Fear missing out? You've got information overload. This may help.

Welcome to Infomagical

Welcome to Infomagical 

WNYC/Note To Self

If you’re feeling “maxed out,” you’re not alone. Between cell phones, tablets, TVs, and computers, we’re all grappling with a certain amount of information overload. Is there an alternative to never feeling caught up? By working to synthesize what's known about information overload into a week of experiments, one public radio host wants to try.

Manoush Zomorodi, managing editor and host of WNYC's Note to Self, recalls the numerous questions she’s received over the past year from listeners struggling to focus — stories of failing to cope with the crushing amount of information they’re expected to take in everyday.

Kelsey Lekowske in Davis, California, wrote Zomorodi: “I have a terrifyingly lengthy catalog of bookmarks filed under ‘read later’ and ever-growing lists of podcasts I should listen to; books I should read. It's like a different flavor of ‘FOMO’ — [a] fear of missing out, but missing out on content, and on knowledge.”

Zomorodi isn’t surprised that Kelsey feels stressed out. In 2015, the average American consumed 12 hours of media per day (tweeting while watching TV, anyone?)  The Information Overload Research Group estimates “knowledge workers in the US waste 25 percent of their time dealing with their huge data streams, costing the economy $997 billion annually.”

Zomorodi uses the term “infomania,” which the Oxford English dictionary defines as "the compulsive desire to check or accumulate news and information." And scientists have confirmed it — the feeling of information overload is very real. Neuroscientist Daniel Levitin says our brains "have trouble separating the trivial from the important, and all this information processing makes us tired."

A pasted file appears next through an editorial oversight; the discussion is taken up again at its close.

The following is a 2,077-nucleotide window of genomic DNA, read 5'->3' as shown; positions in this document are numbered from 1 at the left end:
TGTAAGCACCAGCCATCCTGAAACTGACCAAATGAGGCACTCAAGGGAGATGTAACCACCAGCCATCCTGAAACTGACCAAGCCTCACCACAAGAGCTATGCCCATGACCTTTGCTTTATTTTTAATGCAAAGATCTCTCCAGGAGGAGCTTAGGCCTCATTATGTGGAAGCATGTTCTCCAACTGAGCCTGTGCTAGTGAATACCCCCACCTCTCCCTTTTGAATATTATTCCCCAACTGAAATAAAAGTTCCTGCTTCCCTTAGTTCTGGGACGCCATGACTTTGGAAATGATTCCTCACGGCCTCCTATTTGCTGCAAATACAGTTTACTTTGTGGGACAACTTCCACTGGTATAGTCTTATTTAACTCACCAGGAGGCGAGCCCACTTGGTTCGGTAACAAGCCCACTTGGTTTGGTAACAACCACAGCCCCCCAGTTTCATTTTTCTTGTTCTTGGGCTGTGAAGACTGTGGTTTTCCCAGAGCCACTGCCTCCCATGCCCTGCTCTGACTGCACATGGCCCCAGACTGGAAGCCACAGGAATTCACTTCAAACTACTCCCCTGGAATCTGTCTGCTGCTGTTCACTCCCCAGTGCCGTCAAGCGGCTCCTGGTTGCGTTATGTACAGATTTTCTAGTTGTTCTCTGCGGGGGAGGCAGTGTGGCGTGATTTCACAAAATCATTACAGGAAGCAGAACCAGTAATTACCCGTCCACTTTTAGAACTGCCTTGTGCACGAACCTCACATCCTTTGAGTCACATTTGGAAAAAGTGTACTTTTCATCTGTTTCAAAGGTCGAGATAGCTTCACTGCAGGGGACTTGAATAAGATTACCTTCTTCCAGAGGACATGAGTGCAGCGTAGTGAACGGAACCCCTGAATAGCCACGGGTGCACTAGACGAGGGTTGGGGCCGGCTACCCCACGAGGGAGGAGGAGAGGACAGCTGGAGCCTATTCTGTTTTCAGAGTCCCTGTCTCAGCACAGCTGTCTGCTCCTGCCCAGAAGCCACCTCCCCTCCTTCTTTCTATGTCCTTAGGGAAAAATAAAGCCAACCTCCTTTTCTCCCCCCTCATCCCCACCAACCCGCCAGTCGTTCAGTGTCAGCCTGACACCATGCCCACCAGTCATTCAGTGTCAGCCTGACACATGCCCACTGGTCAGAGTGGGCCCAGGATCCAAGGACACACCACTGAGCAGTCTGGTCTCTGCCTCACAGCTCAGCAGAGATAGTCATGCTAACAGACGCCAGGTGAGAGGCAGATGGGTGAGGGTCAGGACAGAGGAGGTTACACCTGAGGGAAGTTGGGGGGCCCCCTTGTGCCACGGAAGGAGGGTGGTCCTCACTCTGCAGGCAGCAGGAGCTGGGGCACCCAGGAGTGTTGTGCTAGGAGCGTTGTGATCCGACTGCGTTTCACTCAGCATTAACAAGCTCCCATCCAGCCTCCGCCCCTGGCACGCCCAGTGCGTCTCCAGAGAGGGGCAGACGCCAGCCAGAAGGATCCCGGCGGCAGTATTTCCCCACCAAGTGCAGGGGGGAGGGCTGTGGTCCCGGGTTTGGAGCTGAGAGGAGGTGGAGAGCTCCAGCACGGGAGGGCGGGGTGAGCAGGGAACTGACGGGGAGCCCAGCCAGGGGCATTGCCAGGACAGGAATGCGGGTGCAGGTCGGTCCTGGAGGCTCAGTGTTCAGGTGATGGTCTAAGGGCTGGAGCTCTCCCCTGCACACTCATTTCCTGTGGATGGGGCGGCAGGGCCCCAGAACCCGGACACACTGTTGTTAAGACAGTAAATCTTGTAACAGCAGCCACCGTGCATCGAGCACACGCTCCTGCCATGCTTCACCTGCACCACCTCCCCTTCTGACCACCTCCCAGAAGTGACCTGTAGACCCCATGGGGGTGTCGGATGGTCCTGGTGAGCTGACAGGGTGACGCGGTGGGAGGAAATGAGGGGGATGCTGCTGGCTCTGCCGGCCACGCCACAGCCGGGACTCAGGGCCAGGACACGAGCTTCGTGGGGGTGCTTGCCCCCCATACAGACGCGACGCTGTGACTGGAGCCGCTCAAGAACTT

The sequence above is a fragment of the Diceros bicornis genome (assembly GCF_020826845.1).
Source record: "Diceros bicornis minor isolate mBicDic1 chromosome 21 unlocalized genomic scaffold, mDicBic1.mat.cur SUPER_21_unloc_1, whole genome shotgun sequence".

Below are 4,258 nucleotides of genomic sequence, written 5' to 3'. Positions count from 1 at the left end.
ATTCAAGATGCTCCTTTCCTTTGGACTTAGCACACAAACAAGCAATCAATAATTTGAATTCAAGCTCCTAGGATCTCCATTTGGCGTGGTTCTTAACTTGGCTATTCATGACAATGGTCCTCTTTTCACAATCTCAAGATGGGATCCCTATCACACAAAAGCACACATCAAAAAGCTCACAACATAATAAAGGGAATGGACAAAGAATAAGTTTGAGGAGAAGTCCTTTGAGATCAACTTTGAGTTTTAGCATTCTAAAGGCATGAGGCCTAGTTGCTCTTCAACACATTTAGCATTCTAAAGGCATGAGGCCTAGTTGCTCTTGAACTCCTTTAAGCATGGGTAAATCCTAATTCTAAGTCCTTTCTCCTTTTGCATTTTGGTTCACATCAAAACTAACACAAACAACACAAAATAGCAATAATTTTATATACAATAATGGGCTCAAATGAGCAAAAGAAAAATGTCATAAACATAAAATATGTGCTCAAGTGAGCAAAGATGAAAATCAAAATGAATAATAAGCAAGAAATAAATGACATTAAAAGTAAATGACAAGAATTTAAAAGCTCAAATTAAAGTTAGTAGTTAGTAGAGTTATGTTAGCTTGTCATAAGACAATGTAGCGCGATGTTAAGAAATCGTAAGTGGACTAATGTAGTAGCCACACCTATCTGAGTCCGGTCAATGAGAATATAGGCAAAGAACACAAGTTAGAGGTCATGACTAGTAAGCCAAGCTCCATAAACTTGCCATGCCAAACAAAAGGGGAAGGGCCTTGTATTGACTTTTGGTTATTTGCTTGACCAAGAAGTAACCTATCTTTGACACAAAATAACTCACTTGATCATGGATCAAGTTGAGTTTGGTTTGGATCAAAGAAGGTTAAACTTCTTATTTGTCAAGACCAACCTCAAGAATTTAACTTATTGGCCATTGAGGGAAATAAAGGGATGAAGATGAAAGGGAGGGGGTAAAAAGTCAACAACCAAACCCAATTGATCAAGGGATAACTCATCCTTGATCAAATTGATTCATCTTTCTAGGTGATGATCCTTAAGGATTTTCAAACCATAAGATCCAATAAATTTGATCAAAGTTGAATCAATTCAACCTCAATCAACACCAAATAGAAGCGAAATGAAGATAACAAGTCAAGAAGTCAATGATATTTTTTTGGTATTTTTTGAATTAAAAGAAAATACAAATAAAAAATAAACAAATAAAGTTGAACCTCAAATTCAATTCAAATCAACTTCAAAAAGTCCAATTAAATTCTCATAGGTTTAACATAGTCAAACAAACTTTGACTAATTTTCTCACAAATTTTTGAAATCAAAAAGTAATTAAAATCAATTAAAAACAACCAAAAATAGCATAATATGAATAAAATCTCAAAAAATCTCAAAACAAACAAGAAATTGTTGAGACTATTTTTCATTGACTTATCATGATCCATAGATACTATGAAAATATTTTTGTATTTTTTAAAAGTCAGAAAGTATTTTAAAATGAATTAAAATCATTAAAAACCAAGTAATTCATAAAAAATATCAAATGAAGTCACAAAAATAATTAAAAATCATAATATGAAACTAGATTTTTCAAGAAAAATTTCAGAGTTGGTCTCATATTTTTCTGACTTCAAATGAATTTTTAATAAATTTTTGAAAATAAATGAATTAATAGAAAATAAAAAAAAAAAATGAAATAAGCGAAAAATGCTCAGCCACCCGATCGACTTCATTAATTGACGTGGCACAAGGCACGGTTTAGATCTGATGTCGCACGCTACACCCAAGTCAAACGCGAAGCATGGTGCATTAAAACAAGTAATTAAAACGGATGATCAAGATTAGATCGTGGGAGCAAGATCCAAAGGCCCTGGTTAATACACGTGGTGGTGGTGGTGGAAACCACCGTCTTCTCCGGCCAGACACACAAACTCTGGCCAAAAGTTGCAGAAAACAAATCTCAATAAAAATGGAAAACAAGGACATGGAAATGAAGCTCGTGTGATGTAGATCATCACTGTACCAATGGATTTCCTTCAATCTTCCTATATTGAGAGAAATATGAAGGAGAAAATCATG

In fact, one of the side effects of being overwhelmed by information is having a harder time processing text.

Zomorodi says Dimitrios Tsivrikos, consumer psychologist at the University College London, reports that it is not possible to process more than a certain amount of information in a day. And he has a term for the people who try: "Digital junkies."

Based on preliminary findings, he estimates we only process 40-50 percent of the information we consume.

In a Note to Self poll of 2,000 listeners done earlier this month, Zomorodi says almost 80 percent of her listeners reported continuing to consume information — despite feeling that they’ve reached “information overload.”

One explanation, Zomorodi says, could be from Dr. Gloria Mark whose research at U.C.-Irvine found that interruptions can be self-perpetuating. For example, if you experience a hectic hour at work with lots of interruptions from colleagues and email, for the next hour you will continue interrupting yourself, even if those external interruptions cease.

Genevieve Bell, Intel's in-house anthropologist, tells Zomorodi that we are at a cultural crossroads with technology.

“How do we as human beings, as families, as communities, as countries, as cultures, how do we start to work through what our relationships are to the technology? I don't think we want to go back to not having them, but working through what the appropriate ... norms will be is a work in progress and we're still in the middle of it," Bell says.

Nowadays, is it even possible to get a grip on the phenomenon of information overload? Zomorodi thinks so. She’s worked with neuroscientists, behavioral engineers, and social psychologists to develop a week-long, interactive project called "Infomagical."

By asking participants to choose an “information goal” and take part in simple exercises, Zomorodi says she hopes to quantify how many “Infomagical” participants feel less overloaded and to see if it’s possible to reset our own and society’s information expectations.

Note to Self's "Infomagical" challenge launches February 1st. Check out the Note to Self video below, and take this quiz to determine which "Infomagical" challenge is best for your personality.

This story originally aired on PRI's The Takeaway, a public radio program that invites you to be part of the American conversation.